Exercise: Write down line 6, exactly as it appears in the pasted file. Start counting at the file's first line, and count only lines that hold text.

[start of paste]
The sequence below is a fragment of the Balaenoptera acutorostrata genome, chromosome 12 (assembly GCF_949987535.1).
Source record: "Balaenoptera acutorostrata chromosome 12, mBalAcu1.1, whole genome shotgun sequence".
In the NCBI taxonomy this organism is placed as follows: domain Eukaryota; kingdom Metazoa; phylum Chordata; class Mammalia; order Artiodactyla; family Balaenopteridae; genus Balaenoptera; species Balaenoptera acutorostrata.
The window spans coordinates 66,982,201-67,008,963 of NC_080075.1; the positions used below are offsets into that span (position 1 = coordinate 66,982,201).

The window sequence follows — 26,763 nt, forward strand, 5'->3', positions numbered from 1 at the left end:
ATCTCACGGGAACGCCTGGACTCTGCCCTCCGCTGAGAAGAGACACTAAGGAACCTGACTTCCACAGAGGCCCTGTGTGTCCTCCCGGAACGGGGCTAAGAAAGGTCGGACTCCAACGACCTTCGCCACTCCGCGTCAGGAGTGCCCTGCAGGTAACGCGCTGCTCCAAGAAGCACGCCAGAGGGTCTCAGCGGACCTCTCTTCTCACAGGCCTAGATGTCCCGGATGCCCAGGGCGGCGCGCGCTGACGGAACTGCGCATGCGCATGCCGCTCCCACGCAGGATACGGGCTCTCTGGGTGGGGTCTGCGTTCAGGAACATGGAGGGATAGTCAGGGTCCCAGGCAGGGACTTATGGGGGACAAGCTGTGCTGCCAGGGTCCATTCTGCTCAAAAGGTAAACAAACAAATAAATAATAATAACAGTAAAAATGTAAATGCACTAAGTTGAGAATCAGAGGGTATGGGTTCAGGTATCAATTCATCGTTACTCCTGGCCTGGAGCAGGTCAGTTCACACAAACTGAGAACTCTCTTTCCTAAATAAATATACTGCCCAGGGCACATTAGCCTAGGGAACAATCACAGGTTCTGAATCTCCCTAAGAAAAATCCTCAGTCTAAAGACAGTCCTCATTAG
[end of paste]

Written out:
ATCTCACGGGAACGCCTGGACTCTGCCCTCCGCTGAGAAGAGACACTAAGGAACCTGACTTCCACAGAGGCCCTGTGTGTCCTCCCGGAACGGGGCTAAGAAAGGTCGGACTCCAACGACCTTCGCCACTCCGCGTCAGGAGTGCCCTGCAGGTAACGCGCTGCTCCAAGAAGCACGCCAGAGGGTCTCAGCGGACCTCTCTTCTCACAGGCCTAGATGTCCCGGATGCCCAGGGCGGCGCGCGCTGACGGAACTGCGCATGCGCATGCCGCTCCCACGCAGGATACGGGCTCTCTGGGTGGGGTCTGCGTTCAGGAACATGGAGGGATAGTCAGGGTCCCAGGCAGGGACTTATGGGGGACAAGCTGTGCTGCCAGGGTCCATTCTGCTCAAAAGGTAAACAAACAAATAAATAATAATAACAGTAAAAATGTAAATGCACTAAGTTGAGAATCAGAGGGTATGGGTTCAGGTATCAATTCATCGTTACTCCTGGCCTGGAGCAGGTCAGTTCACACAAACTGAGAACTCTCTTTCCTAAATAAATATACTGCCCAGGGCACATTAGCCTAGGGAACAATCACAGGTTCTGAATCTCCCTAAGAAAAATCCTCAGTCTAAAGACAGTCCTCATTAG